Sonora Sales Tax Hike Discussed
About 30 people showed up last night at the Sonora Opera Hall to hear about Measure I, the city´s upcoming ballot measure to increase the city´s sales tax by 1/2 percent.
The less-than-notable turnout at the forum could mean most of the registered voters in Sonora support putting more money into the city´s police, fire and public works departments, or it could mean they just don´t care one way or the other.
Voters decide this August, with a mail-in ballot, whether to increase the sales tax in Sonora by a half-percent.
Ty Wivell is the president of the Historic Sonora Chamber of Commerce, which sponsored last night´s forum, along with the group Citizens For A Safer Sonora. He says if passed, there´s no question about where the additional tax money will go: to the police, fire and public works departments.
Listening to city officials City Administrator Greg Applegate, Police Chief Mace McIntosh, and Public Works Director Ed Wyllie, those in the audience heard the plea that, without added funding, city services and emergency response will not be able to keep up with growth.
Kate Powell Segerstrom gave a presentation highlighting the needs. She said the public “need not be suspicious of this measure.” Much of the funding shortfall for keeping police officers on the street and potholes filled is due to a flip-flop in state funding.
According to data provided by the city, the police and fire departments are sorely understaffed and because of lower wages, have difficulty recruiting and retaining personnel.
Of the added 1/2 percent sales tax, 97 percent of each dollar – an estimated $1.2 million annually – would stay in Sonora and be funneled to the three departments. Applegate explained 60 percent of the money would be earmarked for police, 25 percent for the fire department, and 15 percent to public works.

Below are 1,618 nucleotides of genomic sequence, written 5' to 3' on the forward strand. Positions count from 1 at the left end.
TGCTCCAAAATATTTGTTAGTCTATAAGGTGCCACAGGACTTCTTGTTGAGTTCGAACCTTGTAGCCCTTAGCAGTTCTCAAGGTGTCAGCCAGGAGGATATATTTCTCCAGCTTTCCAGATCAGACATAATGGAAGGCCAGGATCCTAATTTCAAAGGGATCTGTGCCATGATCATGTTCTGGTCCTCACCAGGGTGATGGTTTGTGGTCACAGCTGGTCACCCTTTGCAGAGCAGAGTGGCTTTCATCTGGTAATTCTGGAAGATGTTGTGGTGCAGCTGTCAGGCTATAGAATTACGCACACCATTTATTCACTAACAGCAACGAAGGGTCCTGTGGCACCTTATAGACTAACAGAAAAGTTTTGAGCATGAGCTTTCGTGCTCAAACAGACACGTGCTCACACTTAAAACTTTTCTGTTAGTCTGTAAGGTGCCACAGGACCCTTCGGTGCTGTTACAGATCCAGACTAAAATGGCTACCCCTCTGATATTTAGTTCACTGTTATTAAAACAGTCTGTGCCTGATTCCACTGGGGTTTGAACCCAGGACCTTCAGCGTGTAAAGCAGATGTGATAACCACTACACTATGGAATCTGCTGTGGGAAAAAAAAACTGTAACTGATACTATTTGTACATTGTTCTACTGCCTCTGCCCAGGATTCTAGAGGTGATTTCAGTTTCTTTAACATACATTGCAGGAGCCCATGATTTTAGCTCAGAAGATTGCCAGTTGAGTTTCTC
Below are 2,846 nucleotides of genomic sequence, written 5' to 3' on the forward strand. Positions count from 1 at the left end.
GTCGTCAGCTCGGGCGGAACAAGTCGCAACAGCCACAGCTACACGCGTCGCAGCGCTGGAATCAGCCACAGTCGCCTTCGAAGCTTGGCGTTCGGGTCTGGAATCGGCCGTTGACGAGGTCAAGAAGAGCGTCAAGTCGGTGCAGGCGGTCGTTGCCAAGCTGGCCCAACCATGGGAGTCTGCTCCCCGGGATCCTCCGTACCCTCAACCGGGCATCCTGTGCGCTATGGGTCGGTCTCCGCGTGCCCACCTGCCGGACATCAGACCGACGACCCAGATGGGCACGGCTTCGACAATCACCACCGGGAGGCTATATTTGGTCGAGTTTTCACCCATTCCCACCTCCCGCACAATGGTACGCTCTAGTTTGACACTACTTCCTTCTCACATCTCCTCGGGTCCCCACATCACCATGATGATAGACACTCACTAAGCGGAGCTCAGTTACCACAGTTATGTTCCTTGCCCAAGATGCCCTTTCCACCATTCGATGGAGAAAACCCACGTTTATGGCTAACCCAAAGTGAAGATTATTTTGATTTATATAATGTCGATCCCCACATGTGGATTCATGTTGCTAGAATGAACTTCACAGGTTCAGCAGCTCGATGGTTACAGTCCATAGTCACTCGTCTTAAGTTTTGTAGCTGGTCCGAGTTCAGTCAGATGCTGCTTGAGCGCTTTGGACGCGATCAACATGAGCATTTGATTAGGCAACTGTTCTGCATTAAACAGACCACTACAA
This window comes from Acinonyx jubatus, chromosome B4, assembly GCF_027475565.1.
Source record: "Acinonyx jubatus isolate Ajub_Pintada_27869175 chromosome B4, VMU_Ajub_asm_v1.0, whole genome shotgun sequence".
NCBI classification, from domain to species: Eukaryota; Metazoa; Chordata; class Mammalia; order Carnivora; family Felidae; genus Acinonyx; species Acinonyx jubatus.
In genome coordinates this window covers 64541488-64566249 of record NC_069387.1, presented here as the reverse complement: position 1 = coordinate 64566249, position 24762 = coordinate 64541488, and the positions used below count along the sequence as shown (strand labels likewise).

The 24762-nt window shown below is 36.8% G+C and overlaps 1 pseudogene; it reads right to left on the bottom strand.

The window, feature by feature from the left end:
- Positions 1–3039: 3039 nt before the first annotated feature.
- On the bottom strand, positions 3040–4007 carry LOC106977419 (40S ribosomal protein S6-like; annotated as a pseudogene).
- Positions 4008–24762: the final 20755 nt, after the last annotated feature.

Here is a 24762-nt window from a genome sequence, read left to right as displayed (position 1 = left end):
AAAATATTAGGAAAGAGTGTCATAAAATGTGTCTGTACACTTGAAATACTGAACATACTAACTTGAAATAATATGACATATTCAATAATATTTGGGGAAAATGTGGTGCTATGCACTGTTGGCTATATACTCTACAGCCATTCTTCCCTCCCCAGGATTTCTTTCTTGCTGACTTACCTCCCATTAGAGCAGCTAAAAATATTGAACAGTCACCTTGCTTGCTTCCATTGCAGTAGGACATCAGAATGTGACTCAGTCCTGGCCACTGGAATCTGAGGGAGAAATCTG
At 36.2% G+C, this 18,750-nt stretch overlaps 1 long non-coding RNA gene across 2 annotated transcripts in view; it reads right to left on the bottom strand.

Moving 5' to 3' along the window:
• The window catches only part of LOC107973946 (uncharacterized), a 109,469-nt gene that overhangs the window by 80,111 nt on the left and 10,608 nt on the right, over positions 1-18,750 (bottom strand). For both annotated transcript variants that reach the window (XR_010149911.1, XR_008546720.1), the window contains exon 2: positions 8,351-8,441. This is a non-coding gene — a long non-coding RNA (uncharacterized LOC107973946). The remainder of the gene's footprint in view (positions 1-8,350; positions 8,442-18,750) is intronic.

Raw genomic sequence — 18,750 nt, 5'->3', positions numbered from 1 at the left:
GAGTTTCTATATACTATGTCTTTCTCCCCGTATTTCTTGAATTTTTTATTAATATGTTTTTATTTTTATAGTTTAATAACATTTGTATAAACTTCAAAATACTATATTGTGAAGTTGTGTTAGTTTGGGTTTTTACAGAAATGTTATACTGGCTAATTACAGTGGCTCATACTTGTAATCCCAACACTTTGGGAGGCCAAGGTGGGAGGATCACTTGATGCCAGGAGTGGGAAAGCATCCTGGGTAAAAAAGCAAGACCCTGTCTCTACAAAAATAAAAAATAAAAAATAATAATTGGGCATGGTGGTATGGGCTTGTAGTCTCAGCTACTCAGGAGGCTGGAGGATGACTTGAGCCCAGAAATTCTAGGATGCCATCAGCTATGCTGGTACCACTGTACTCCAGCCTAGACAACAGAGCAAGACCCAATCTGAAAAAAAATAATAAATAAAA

Former Sonora Mayor Marlee Powell told the group “We´re (city officials are) not happy to do this, but we´re not the only ones up and down the state.” She says all cities are going to take big hits in funding from the state. At the same time, the state is syphoning more and more funding from city governments, Applegate said.
Sonora business owner David Evans spoke out last night during the forum.
Evans says he´s for the sales tax ballot measure, because crime in the area is changing and increasing and more police officers are needed on city streets.
If Measure I passes, it would put five more cops on the city´s streets.
Applegate explained the special mail-in ballot will be mailed to all registered voters within the incorporated city limits, about 1,600 persons, on August 2. The measure will need a 2/3 majority approval. Received ballots must be mailed back to the County elections office by August 31, 2004.
If the measure passes, the revised sales tax would go into effect January 1, 2005.